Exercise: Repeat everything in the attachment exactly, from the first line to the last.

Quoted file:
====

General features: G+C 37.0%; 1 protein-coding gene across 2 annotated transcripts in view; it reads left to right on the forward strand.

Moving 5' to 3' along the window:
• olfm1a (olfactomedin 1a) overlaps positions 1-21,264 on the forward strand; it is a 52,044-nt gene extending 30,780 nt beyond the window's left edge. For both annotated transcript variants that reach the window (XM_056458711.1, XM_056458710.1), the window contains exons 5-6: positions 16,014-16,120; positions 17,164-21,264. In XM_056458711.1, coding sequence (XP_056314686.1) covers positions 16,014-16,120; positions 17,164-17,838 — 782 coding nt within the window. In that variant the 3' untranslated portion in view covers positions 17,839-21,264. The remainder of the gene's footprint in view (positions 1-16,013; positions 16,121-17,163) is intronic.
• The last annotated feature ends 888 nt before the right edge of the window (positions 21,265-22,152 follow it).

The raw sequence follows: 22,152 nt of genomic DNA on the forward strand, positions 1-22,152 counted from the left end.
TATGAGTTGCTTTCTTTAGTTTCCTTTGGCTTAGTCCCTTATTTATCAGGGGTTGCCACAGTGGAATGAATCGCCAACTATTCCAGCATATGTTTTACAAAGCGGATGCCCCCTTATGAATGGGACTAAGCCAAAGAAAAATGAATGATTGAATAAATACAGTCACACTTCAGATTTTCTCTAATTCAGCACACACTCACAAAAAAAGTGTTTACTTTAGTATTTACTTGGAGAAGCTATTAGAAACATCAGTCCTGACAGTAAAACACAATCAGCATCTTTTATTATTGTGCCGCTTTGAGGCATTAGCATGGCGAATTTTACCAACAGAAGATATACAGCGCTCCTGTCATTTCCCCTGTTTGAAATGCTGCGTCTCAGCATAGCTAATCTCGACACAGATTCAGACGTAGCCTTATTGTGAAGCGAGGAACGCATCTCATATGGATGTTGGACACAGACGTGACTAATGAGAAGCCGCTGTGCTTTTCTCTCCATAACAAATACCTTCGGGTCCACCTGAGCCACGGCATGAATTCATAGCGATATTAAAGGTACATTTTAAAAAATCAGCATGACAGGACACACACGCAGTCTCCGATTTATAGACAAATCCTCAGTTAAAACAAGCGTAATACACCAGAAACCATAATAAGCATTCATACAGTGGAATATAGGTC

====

General features: G+C 37.0%; 1 protein-coding gene across 2 annotated transcripts in view; it reads left to right on the forward strand.

Moving 5' to 3' along the window:
• olfm1a (olfactomedin 1a) overlaps positions 1-21,264 on the forward strand; it is a 52,044-nt gene extending 30,780 nt beyond the window's left edge. For both annotated transcript variants that reach the window (XM_056458711.1, XM_056458710.1), the window contains exons 5-6: positions 16,014-16,120; positions 17,164-21,264. In XM_056458711.1, coding sequence (XP_056314686.1) covers positions 16,014-16,120; positions 17,164-17,838 — 782 coding nt within the window. In that variant the 3' untranslated portion in view covers positions 17,839-21,264. The remainder of the gene's footprint in view (positions 1-16,013; positions 16,121-17,163) is intronic.
• The last annotated feature ends 888 nt before the right edge of the window (positions 21,265-22,152 follow it).

The raw sequence follows: 22,152 nt of genomic DNA on the forward strand, positions 1-22,152 counted from the left end.
TATGAGTTGCTTTCTTTAGTTTCCTTTGGCTTAGTCCCTTATTTATCAGGGGTTGCCACAGTGGAATGAATCGCCAACTATTCCAGCATATGTTTTACAAAGCGGATGCCCCCTTATGAATGGGACTAAGCCAAAGAAAAATGAATGATTGAATAAATACAGTCACACTTCAGATTTTCTCTAATTCAGCACACACTCACAAAAAAAGTGTTTACTTTAGTATTTACTTGGAGAAGCTATTAGAAACATCAGTCCTGACAGTAAAACACAATCAGCATCTTTTATTATTGTGCCGCTTTGAGGCATTAGCATGGCGAATTTTACCAACAGAAGATATACAGCGCTCCTGTCATTTCCCCTGTTTGAAATGCTGCGTCTCAGCATAGCTAATCTCGACACAGATTCAGACGTAGCCTTATTGTGAAGCGAGGAACGCATCTCATATGGATGTTGGACACAGACGTGACTAATGAGAAGCCGCTGTGCTTTTCTCTCCATAACAAATACCTTCGGGTCCACCTGAGCCACGGCATGAATTCATAGCGATATTAAAGGTACATTTTAAAAAATCAGCATGACAGGACACACACGCAGTCTCCGATTTATAGACAAATCCTCAGTTAAAACAAGCGTAATACACCAGAAACCATAATAAGCATTCATACAGTGGAATATAGGTC